Ramos-Vinolas Always Feels At Home On Clay

Albert Ramos-Vinolas (photo: Fabian Meierhans / Swiss Open Gstaad)

GSTAAD/WASHINGTON, July 23, 2022 (by Michael Dickens)

At times throughout his career, Spanish left-hander Albert Ramos-Vinolas has seemed lost on the tennis court, sometimes losing more than winning. Yet, somehow, he always comes back – back to red clay. It can be European clay, South American clay, doesn’t matter. He’ll be there – and chances are good he’ll be in the chase for a trophy at the end of each week.

Clay is where the soft-spoken, 34-year-old Ramos-Vinolas – a Spaniard born in Barcelona with deep-set brown eyes – is at home and plays his best tennis. There’s a certain comfort level when he’s competing on clay that he seems to enjoy the most.

Ramos-Vinolas is 17-12 on clay this season (compared to 17-16 on all surfaces). Lifetime, he’s 258-285 on all surfaces. Ramos-Vinolas has won four clay-court titles: Bastad in 2016; Gstaad in 2019; Estoril in 2021 and earlier this year at Cordoba. He was a Roland-Garros quarterfinalist in 2016 and achieved a career-high ranking of World No. 17 after reaching the finals of the Monte-Carlo Masters in 2017.

“I was almost lost, and somehow I came back. I cannot be happier,” Ramos-Vinolas said, after he won his fourth career ATP Tour title at the Cordoba Open in Argentina back in early February with a 4-6, 6-3, 6-4 victory over Chilean Alejandro Tabilo. It was a match in which he overcame a break deficit in the second set and a double break deficit in the final set to pull out the title victory. A year earlier, Ramos-Vinolas lost 6-0, 2-6, 6-2, in the title match of the same tournament to Juan Manuel Cerundolo, which gave the Argentine teenager his first ATP Tour title experience.

Ramos-Vinolas, whose baseline game is comparable to fellow Spaniard Rafael Nadal, is one of four former EFG Swiss Open champions who have advanced to Saturday’s semifinal round at Gstaad in the Swiss Alps. The No. 4 seed, who won the Gstaad title in 2019 over Cedric-Marcel Stebe of Germany, saved a match point during a third-set tie-break and went on to beat 118th-ranked Chilean qualifier Nicolas Jarry, 7-6 (4), 4-6, 7-6 (8), in two hours and 50 minutes on Roy Emerson Arena as dusk set in Friday evening.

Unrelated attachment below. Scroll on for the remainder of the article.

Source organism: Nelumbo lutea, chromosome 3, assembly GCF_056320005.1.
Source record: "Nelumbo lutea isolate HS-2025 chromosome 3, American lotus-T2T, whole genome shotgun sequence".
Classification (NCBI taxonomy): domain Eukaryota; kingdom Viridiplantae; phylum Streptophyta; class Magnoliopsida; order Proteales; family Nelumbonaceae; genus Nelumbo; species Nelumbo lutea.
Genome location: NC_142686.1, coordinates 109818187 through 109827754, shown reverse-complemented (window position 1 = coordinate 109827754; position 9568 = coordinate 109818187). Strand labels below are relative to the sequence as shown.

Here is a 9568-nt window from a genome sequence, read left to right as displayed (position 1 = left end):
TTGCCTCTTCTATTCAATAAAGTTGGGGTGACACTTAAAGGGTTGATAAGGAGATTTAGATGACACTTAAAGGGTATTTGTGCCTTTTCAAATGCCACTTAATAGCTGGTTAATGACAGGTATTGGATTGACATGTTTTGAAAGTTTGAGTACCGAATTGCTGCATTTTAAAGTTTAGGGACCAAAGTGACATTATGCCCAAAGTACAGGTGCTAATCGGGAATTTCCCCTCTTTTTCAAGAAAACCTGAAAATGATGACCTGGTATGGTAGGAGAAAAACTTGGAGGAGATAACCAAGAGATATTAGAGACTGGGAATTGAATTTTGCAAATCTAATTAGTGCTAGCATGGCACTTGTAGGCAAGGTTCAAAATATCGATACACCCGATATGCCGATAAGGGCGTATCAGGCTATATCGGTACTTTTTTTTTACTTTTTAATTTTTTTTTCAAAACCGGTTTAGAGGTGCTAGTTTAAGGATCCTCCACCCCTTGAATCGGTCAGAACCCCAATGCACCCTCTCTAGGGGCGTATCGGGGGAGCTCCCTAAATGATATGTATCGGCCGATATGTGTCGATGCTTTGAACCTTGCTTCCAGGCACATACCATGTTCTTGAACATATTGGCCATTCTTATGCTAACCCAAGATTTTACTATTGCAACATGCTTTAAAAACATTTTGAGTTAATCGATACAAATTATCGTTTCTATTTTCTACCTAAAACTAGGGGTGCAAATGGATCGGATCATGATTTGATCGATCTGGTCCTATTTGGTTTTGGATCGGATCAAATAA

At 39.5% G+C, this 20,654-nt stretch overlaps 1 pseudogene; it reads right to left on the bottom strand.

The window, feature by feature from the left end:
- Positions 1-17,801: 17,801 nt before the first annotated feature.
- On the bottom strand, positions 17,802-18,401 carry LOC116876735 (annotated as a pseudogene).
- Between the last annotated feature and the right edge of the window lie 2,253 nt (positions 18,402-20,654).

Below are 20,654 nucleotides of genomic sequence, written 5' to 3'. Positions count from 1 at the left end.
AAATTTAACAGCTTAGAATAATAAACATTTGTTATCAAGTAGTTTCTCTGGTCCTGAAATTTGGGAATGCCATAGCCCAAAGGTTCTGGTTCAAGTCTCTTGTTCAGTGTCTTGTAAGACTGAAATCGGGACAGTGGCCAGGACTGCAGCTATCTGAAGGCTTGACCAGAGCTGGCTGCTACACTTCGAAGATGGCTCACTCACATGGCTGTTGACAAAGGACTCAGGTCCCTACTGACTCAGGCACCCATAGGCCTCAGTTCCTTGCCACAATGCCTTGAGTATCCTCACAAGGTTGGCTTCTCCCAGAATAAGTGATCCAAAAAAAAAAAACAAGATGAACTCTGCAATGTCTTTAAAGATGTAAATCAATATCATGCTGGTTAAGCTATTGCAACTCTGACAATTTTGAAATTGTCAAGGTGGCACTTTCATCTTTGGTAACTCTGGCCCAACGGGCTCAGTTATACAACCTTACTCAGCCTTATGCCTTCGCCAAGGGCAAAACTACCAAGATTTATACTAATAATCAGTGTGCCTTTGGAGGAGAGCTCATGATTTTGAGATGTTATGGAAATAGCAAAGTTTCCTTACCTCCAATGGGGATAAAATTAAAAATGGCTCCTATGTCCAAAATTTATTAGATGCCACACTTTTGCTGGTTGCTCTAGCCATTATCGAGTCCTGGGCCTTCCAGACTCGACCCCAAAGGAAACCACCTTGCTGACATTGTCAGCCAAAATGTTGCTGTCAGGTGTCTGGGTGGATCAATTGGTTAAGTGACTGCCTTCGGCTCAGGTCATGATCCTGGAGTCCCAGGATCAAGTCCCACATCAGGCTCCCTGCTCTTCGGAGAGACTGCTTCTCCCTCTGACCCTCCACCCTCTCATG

A counterpuncher who relies plenty on heavy topspin, Ramos-Vinolas eventually wore down Jarry by the end of their quarterfinal.It was the 17th win on clay this season for Ramos-Vinolas, ranked 40th, who saved match point at 7-8 during the third-set tie-break against Jarry to set up his semifinal showdown against defending champion and top seed Casper Ruud of Norway. He’s 1-2 against Top 10 players this season.

Although Ramos-Vinolas leads the head-to-head with Ruud 4-2, the World No. 5 has won the last two meetings between the two, including a 2020 semifinal meeting on clay at Santiago, Chile, and in the first round at the Wimbledon Championships on grass last month.

“Everybody knows how well Casper has done in the last couple of years,” Ramos-Vinolas said during an on-court interview Friday evening after beating Jarry. “We know each other a lot. He has a method and a purpose. [Saturday], I will try to do my best, as always, and try for another chance to play a final here.”

Looking back, Friday’s last eight triumph over Jarry improved Ramos-Vinolas’ win-loss record in quarterfinal matches this season to 4-0. Although he’s only 1-2 in semifinal matches this season, Ramos-Vinolas has reached 11 ATP Tour title matches. He’s also finished each of the last 11 seasons (2011 through 2021) ranked in the Top 100. So, there’s a certain consistency to how Ramos-Vinolas approaches his game and how well he’s able to perform.


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After recording wins this week over 19-year-old Swiss wild card Dominic Stricker and Jarry, both which went three sets, Ramos-Vinolas said of this week’s Gstaad experience: “It’s not easy to play here [because of the altitude]. I’ve had great opponents. I’m happy with my game.

“Today, it was a big win for me,” Ramos-Vinolas added. “I didn’t touch the ball for a lot of games. It was difficult to return. The balls were so fast and bouncing so high. It was a crazy up and down match. At the end, I won. I beat a great opponent.”

If things don’t always go Ramos-Vinolas’ way on the court – and he’ll be the underdog against Ruud Saturday – he finds ways to make things better. He slows a match down to a pace and rhythm he’s comfortable with. It’s what he’s done his entire career that began when he turned pro in 2007 and he’s gotten wiser as he’s aged.

Although Ramos-Vinolas is three years removed from his 2019 title run in Gstaad, this time, he’s brought along his family – wife, Helena, and two young daughters – to enjoy the journey. Win or lose, it’s on to Kitzbühel, Austria for the next tournament – on clay, of course. Ramos-Vinolas wouldn’t want it any other way.